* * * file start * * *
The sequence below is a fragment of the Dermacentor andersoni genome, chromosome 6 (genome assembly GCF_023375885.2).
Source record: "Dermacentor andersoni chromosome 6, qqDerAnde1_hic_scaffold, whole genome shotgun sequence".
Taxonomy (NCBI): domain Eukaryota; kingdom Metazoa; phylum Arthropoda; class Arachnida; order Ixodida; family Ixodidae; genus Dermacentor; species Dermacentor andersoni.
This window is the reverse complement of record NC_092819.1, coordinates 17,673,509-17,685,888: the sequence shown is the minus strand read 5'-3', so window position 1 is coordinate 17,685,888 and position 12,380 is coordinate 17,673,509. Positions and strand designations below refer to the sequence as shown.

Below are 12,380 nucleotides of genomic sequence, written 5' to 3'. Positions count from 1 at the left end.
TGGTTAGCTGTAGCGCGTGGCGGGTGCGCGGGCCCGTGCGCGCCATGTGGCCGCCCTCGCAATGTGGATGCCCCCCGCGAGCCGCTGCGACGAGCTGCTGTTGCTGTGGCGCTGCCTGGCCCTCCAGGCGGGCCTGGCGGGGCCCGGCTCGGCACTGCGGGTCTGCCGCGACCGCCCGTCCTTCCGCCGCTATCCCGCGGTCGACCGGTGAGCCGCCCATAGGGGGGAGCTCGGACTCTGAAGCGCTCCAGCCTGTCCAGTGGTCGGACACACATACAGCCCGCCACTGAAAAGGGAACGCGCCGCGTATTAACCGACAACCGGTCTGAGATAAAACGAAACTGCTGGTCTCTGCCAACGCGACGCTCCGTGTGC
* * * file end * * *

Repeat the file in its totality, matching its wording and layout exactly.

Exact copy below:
The sequence below is a fragment of the Dermacentor andersoni genome, chromosome 6 (genome assembly GCF_023375885.2).
Source record: "Dermacentor andersoni chromosome 6, qqDerAnde1_hic_scaffold, whole genome shotgun sequence".
Taxonomy (NCBI): domain Eukaryota; kingdom Metazoa; phylum Arthropoda; class Arachnida; order Ixodida; family Ixodidae; genus Dermacentor; species Dermacentor andersoni.
This window is the reverse complement of record NC_092819.1, coordinates 17,673,509-17,685,888: the sequence shown is the minus strand read 5'-3', so window position 1 is coordinate 17,685,888 and position 12,380 is coordinate 17,673,509. Positions and strand designations below refer to the sequence as shown.

Below are 12,380 nucleotides of genomic sequence, written 5' to 3'. Positions count from 1 at the left end.
TGGTTAGCTGTAGCGCGTGGCGGGTGCGCGGGCCCGTGCGCGCCATGTGGCCGCCCTCGCAATGTGGATGCCCCCCGCGAGCCGCTGCGACGAGCTGCTGTTGCTGTGGCGCTGCCTGGCCCTCCAGGCGGGCCTGGCGGGGCCCGGCTCGGCACTGCGGGTCTGCCGCGACCGCCCGTCCTTCCGCCGCTATCCCGCGGTCGACCGGTGAGCCGCCCATAGGGGGGAGCTCGGACTCTGAAGCGCTCCAGCCTGTCCAGTGGTCGGACACACATACAGCCCGCCACTGAAAAGGGAACGCGCCGCGTATTAACCGACAACCGGTCTGAGATAAAACGAAACTGCTGGTCTCTGCCAACGCGACGCTCCGTGTGC